Les Abend says pilots want protocols, preparation and checklists for all contingencies; at the moment, controlling a deadly disease is out of their comfort zone
updated 11:36 PM EDT, Sun October 19, 2014
David Weinberger says an online controversy that snowballed from a misogynist attack by gamers into a culture war is a preview of the way news is handled in a world of hashtag-fueled scandal
updated 8:23 AM EDT, Mon October 20, 2014
Julian Zelizer says Paul Krugman makes some good points in his defense of President Obama but is premature in calling him one of the most successful presidents.
updated 10:21 PM EDT, Sun October 19, 2014
Conservatives can't bash and slash government and then suddenly act surprised if government isn't there when we need it, writes Sally Kohn
updated 8:28 AM EDT, Mon October 20, 2014
ISIS is looking to take over a good chunk of the Middle East -- if not the entire Muslim world, write Peter Bergen and Emily Schneider.
updated 9:00 AM EDT, Mon October 20, 2014
The world's response to Ebola is its own sort of tragedy, writes John Sutter
updated 4:33 PM EDT, Fri October 17, 2014
Hidden away in Russian orphanages are thousands of children with disabilities who aren't orphans, whose harmful treatment has long been hidden from public view, writes Andrea Mazzarino
updated 1:22 PM EDT, Sat October 18, 2014
When you hear "trick or treat" this year, think "nudge," writes John Bare
updated 12:42 AM EDT, Sat October 18, 2014
The more than 200 kidnapped Nigerian schoolgirls have become pawns in a larger drama, writes Richard Joseph.
updated 9:45 AM EDT, Fri October 17, 2014
Peggy Drexler said Amal Alamuddin was accused of buying into the patriarchy when she changed her name to Clooney. But that was her choice.
updated 4:43 PM EDT, Thu October 16, 2014
Ford Vox says the CDC's Thomas Frieden is a good man with a stellar resume who has shown he lacks the unique talents and vision needed to confront the Ebola crisis
updated 4:58 AM EDT, Sat October 18, 2014
How can such a numerically small force as ISIS take control of vast swathes of Syria and Iraq?
updated 9:42 AM EDT, Fri October 17, 2014
How big a threat do foreign fighters in Syria and Iraq pose to the West? It's a question that has been much on the mind of policymakers and commentators.
updated 8:21 AM EDT, Fri October 17, 2014
More than a quarter-million American women served honorably in the Iraq and Afghanistan wars. Now they are home, we have an obligation to help them transition back to civilian life.
updated 4:27 PM EDT, Thu October 16, 2014
Paul Begala says Rick Scott's deeply weird refusal to begin a debate because rival Charlie Crist had a fan under his podium spells disaster for the Florida governor--delighting Crist
updated 12:07 AM EDT, Thu October 16, 2014
The longer we wait to engage on Ebola, the more limited our options will become, says Marco Rubio.
updated 7:53 AM EDT, Wed October 15, 2014
Democratic candidates who run from President Obama in red states where he is unpopular are making a big mistake, says Donna Brazile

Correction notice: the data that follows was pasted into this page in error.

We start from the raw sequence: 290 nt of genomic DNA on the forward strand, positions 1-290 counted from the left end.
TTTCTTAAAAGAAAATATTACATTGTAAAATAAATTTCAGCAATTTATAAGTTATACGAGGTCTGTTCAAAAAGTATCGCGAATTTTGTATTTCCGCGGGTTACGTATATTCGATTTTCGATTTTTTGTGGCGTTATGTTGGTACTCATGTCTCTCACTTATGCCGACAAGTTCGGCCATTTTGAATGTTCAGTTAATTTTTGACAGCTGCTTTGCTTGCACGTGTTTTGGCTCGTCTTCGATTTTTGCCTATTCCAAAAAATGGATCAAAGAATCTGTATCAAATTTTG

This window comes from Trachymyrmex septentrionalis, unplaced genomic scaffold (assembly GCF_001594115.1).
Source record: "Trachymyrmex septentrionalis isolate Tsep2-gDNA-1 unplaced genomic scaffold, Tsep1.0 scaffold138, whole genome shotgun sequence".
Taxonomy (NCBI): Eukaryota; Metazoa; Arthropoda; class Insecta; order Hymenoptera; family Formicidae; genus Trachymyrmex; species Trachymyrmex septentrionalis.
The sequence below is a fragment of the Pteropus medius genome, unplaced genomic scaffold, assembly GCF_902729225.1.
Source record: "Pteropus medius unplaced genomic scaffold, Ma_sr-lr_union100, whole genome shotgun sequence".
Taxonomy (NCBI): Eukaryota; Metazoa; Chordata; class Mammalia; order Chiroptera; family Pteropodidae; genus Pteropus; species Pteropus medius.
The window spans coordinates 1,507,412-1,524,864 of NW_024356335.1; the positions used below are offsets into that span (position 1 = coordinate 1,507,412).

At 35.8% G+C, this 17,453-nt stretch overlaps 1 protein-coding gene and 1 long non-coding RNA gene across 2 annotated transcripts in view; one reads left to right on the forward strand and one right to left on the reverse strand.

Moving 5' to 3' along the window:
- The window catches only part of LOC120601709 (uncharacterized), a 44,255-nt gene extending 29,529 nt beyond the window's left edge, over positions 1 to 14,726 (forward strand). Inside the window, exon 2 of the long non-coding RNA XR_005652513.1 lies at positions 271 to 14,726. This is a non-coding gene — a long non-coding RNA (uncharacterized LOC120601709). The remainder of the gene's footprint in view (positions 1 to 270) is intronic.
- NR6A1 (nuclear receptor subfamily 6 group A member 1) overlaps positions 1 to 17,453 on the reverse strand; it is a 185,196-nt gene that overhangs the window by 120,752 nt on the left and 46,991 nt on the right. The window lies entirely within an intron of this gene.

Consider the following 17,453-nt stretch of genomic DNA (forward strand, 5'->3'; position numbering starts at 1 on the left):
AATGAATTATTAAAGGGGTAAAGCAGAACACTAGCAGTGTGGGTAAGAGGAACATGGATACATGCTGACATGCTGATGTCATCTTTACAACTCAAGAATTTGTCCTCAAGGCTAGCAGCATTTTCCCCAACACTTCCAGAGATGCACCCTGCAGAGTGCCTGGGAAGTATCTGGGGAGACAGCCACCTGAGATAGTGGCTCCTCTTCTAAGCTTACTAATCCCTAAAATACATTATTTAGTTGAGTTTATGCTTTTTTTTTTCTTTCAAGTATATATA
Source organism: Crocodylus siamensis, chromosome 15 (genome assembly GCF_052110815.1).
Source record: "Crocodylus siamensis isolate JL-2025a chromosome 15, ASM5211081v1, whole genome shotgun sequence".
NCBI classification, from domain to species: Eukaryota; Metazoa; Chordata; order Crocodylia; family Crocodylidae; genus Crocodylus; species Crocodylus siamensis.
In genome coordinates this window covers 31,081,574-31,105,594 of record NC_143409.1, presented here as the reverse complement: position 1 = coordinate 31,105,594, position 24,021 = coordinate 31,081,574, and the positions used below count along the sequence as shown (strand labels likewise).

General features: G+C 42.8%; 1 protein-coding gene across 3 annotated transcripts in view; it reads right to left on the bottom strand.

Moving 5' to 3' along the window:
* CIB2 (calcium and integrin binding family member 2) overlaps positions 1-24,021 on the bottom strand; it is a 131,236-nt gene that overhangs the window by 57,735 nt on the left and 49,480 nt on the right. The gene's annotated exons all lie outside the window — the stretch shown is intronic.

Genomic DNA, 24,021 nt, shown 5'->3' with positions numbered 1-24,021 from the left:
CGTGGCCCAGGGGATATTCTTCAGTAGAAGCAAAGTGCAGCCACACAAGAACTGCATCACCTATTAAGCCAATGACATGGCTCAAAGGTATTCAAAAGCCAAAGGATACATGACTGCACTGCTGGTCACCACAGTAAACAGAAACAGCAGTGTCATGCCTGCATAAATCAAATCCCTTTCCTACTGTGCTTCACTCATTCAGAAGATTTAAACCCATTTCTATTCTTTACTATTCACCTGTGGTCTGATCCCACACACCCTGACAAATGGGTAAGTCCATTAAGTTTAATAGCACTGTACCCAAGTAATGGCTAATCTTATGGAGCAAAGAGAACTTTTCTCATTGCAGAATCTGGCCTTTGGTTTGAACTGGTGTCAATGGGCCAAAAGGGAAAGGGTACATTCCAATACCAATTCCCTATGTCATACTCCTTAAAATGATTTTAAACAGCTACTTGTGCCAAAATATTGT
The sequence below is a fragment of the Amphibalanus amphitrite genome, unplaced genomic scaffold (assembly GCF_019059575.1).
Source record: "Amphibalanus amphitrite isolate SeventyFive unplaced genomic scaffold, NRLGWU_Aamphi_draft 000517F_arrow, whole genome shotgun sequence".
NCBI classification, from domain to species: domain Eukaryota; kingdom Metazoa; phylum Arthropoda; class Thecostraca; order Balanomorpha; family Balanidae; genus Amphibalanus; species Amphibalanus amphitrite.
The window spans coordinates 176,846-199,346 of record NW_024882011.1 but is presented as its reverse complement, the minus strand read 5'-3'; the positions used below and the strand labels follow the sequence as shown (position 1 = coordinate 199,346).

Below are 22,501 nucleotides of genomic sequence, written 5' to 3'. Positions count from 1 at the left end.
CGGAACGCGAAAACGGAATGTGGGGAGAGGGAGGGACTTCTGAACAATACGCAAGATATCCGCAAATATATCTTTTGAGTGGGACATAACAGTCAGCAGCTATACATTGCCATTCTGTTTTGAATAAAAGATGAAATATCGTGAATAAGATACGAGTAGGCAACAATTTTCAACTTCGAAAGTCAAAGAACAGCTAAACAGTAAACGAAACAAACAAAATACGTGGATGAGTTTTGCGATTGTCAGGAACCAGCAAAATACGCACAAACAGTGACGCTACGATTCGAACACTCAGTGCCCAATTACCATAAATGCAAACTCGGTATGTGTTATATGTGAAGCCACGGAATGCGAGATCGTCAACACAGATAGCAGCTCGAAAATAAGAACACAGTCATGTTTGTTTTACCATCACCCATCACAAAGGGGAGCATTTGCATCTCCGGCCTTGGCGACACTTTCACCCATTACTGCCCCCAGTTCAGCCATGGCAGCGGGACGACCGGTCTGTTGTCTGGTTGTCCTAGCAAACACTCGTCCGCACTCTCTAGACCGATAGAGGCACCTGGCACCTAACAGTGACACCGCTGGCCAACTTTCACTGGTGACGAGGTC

updated 12:29 AM EDT, Thu October 16, 2014
At some 7 billion people, the world can sometimes seem like a crowded place. But if the latest estimates are to be believed, then in less than a century it is going to feel even more so -- about 50% more crowded, says Evan Fraser
updated 12:53 PM EDT, Mon October 20, 2014
Paul Callan says the Ebola situation is pointing up the need for better leadership
updated 6:45 PM EDT, Wed October 15, 2014
Nurses are the unsung heroes of the Ebola outbreak. Yet, there are troubling signs we're failing them, says John Sutter
updated 1:00 PM EDT, Wed October 15, 2014
Dean Obeidallah says it's a mistake to give up a business name you've invested energy in, just because of a new terrorist group
updated 7:01 PM EDT, Wed October 15, 2014
Fear of Ebola is contagious, writes Mel Robbins; but it's time to put the disease in perspective
updated 1:44 PM EDT, Tue October 14, 2014
Oliver Kershaw says that if Big Tobacco is given monopoly of e-cigarette products, public health will suffer.
updated 9:35 AM EDT, Sat October 18, 2014
Stop thinking your job will make you happy.
updated 10:08 PM EDT, Tue October 14, 2014
Ruben Navarrette says it's time to deal with another scandal involving the Secret Service — one that leads directly into the White House.
updated 7:25 AM EDT, Tue October 14, 2014
Americans who choose to fight for militant groups or support them are young and likely to be active in jihadist social media, says Peter Bergen
updated 9:03 AM EDT, Mon October 13, 2014
Stephanie Coontz says 11 years ago only one state allowed same sex marriage. Soon, some 60% of Americans will live where gays can marry. How did attitudes change so quickly?
updated 4:04 PM EDT, Tue October 14, 2014
Legalizing assisted suicide seems acceptable when focusing on individuals. But such laws would put many at risk of immense harm, writes Marilyn Golden.
updated 9:07 AM EDT, Mon October 13, 2014
Julian Zelizer says the issues are huge, but both parties are wrestling with problems that alienate voters
updated 6:50 PM EDT, Mon October 13, 2014
Mel Robbins says the town's school chief was right to cancel the season, but that's just the beginning of what needs to be done
updated 11:43 AM EDT, Sat October 11, 2014
He didn't discover that the world was round, David Perry writes. So what did he do?